This week, Jimmy tries to make amends by rebuilding the bridge between the ladies but his efforts are to no avail. Even the muffin baskets he sends as presents to the ladies with Irene’s name on the label are rebuffed as a cheap, backhanded way to get into their good graces again.
With a broken-hearted Irene now lonelier than ever, Jimmy decides that there’s only one way to fix this problem and it’s going to cost him everything he’s worked for to this point as an attorney.
Jimmy goes to Sandpiper Crossing where he “substitutes” to lead the chair yoga class but before he can even get through a full cycle of cat-cow breathing exercises, Erin from his own stomping grounds at Davis & Main shows up demanding an audience with him.
Jimmy goes outside to speak with her while “accidentally” leaving his microphone on so their entire conversation is broadcast to the elderly folks sitting inside awaiting yoga instruction. Jimmy proceeds to talk about how he fleeced the old people in order to cash in on his part of the settlement and he was sick and tired of hearing about their grandkids and cats and the latest trip to Bob Evans. Instead, Jimmy just wanted to get paid so he admits to burning the relationship between Irene and her friends in order to get the settlement.
When Jimmy heads back inside, his yoga class is dispersing before Irene tells him the most hurtful words she could muster — she’s disappointed in him. The whole group leaves before Jimmy meets Erin outside — it turns out she was part of this entire plan so they could get the lawsuit back on track.
Jimmy had managed to rebuild the relationship between Irene and her friends, but he’s also singlehandedly nuked his entire business model as the lawyer fighting for senior citizens. This was also a clear sign why Jimmy would eventually change his name to Saul Goodman and focus on personal injury law because nobody over the age of 60 would give him the time of day after the stunt he just pulled.
The Heart of the Matter
Nacho’s plan to eliminate Hector Salamanca is taking longer than expected, which means he was forced to introduce his boss to his father as plans were set in motion to turn his car upholstery business into a way to transport drugs across the American-Mexican border. The initial meeting is a bit unsettling as Nacho’s father at first demands that Hector leave his store but his son reminds him that offending the cartel means that their entire family could be at risk.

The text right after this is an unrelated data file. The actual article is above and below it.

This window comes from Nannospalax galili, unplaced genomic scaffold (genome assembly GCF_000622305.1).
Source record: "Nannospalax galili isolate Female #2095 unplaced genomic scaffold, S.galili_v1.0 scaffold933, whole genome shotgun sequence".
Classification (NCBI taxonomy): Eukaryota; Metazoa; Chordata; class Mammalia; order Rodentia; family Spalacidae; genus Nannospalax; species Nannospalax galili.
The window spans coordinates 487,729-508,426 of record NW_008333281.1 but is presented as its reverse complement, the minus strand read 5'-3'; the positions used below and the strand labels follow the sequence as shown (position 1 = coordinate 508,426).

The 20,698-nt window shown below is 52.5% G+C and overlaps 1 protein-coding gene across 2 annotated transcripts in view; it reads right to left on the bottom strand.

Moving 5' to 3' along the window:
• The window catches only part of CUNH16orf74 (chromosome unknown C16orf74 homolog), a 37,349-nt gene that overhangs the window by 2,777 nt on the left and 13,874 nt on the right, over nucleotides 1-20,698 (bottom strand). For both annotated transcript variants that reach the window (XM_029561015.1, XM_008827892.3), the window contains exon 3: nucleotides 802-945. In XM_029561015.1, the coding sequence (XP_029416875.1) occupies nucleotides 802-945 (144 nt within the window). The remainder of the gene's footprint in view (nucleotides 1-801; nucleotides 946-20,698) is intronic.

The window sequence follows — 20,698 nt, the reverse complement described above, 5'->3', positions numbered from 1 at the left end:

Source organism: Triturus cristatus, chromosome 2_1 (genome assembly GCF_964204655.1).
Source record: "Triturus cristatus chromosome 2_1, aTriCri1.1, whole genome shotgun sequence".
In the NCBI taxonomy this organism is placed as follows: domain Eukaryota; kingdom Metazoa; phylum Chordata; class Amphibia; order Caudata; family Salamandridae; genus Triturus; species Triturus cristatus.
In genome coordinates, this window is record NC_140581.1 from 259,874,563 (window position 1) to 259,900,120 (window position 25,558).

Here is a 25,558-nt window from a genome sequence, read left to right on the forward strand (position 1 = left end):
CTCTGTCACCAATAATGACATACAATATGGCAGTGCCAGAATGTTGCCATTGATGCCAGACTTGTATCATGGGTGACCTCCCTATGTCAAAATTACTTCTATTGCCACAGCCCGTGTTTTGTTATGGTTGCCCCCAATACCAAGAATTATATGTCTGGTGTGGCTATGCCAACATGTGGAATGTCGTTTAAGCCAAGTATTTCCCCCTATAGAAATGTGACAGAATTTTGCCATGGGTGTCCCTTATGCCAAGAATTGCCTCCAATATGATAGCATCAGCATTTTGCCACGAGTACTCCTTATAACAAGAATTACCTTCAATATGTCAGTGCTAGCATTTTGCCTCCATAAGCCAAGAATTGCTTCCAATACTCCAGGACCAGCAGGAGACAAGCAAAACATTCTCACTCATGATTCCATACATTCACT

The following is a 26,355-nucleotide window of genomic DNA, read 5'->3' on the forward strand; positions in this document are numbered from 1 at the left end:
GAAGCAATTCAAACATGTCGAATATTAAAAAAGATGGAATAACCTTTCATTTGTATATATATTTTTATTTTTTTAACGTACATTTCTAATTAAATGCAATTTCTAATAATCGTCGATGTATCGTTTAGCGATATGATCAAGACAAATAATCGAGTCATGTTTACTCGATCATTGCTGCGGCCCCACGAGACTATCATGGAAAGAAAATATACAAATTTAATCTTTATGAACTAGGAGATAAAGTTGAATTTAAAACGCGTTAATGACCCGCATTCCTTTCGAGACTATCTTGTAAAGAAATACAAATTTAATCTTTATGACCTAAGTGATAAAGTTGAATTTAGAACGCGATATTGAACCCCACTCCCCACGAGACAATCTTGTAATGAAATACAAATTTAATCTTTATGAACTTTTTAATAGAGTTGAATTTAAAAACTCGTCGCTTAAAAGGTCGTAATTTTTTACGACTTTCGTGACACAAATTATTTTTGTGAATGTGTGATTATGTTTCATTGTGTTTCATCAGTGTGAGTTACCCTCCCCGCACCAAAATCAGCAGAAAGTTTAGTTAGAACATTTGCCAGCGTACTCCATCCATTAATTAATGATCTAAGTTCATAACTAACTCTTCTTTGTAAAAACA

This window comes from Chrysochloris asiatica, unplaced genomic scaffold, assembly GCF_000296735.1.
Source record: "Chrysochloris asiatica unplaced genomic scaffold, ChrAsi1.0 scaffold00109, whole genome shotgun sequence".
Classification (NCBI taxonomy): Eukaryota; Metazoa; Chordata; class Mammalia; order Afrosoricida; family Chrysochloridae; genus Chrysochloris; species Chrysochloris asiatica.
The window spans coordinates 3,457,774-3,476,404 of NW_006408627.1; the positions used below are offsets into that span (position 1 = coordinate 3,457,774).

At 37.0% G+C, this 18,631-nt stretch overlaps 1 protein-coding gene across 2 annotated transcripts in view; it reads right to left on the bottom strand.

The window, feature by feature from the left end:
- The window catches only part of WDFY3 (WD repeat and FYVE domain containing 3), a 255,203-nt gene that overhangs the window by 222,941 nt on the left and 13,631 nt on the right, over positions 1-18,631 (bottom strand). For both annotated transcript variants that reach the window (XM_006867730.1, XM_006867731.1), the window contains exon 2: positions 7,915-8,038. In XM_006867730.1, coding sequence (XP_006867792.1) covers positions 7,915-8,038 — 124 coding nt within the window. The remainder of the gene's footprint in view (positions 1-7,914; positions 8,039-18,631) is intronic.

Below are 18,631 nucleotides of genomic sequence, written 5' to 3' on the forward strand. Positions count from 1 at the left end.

Ultimately, Nacho’s father accepts the stack of $50 bills laid out on the counter as compensation for handing his business over to the cartel but Hector notes as he gets into his car that he can’t trust him. Hector saying he can’t trust Nacho’s father is as good as signing a contract for his death.
That forces Nacho to go into panic mode to ensure that Hector can never make that call but since his plans to switch out the heart medication doesn’t seem to be working as fast as expected, extreme measures are in order.
Nacho follows Don Hector home where he plans to shoot him dead but just before he can pull the trigger, two more men show up as well. Nacho is able to play it off as if he just received a message to meet them there because something important is about to go down.
A moment later another car pulls up — this time Gus Fring and Juan Bolsa exit the vehicle.
Juan Bolsa has arrived with a message from Don Eladio to enforce his earlier ruling that all of the drug running would go through the chicken trucks belonging to Los Pollos Hermanos. That means Gus would be the person in charge of all the drugs coming over the border, which effectively puts him ahead of Hector Salamanca in the cartel pecking order.
Of course, none of this sits well with Hector, who goes into a rage while telling Juan Bolsa to pass along a message that the cartel can suck it. In the middle of his tirade, Hector’s heart finally gives out but taking his medication has no effect before he falls to the ground clutching his chest.
Nacho looks stunned while Gus quickly drops down to administer CPR while his soldiers dial 9-1-1. Now why exactly would Gus save Hector considering they have been mortal enemies for so many years? The same reason why Gus didn’t want Mike to kill Hector when he had him in the crosshairs of a sniper rifle.
Gus wasn’t going to let Hector die by anybody’s hands but his own. Sadly we know how that actually played out in the end.
Still, Gus sees Nacho rushing to pick up Hector’s pills on the ground, which lets him know that there’s more to this story than meets the eye. Hector is taken away in the ambulance and there’s a better than average chance the next time we see him, he’ll be strapped to a wheelchair with a ringing bell as his only means of communication.
Fire Walk With Me
Chuck didn’t exactly want to sue his former colleagues at Hamlin-Hamlin-McGill — his name decorates the name of the firm after all — but when he felt like he was being forced out of the business, he didn’t see any other way to exact his revenge than by threatening to burn the whole place down.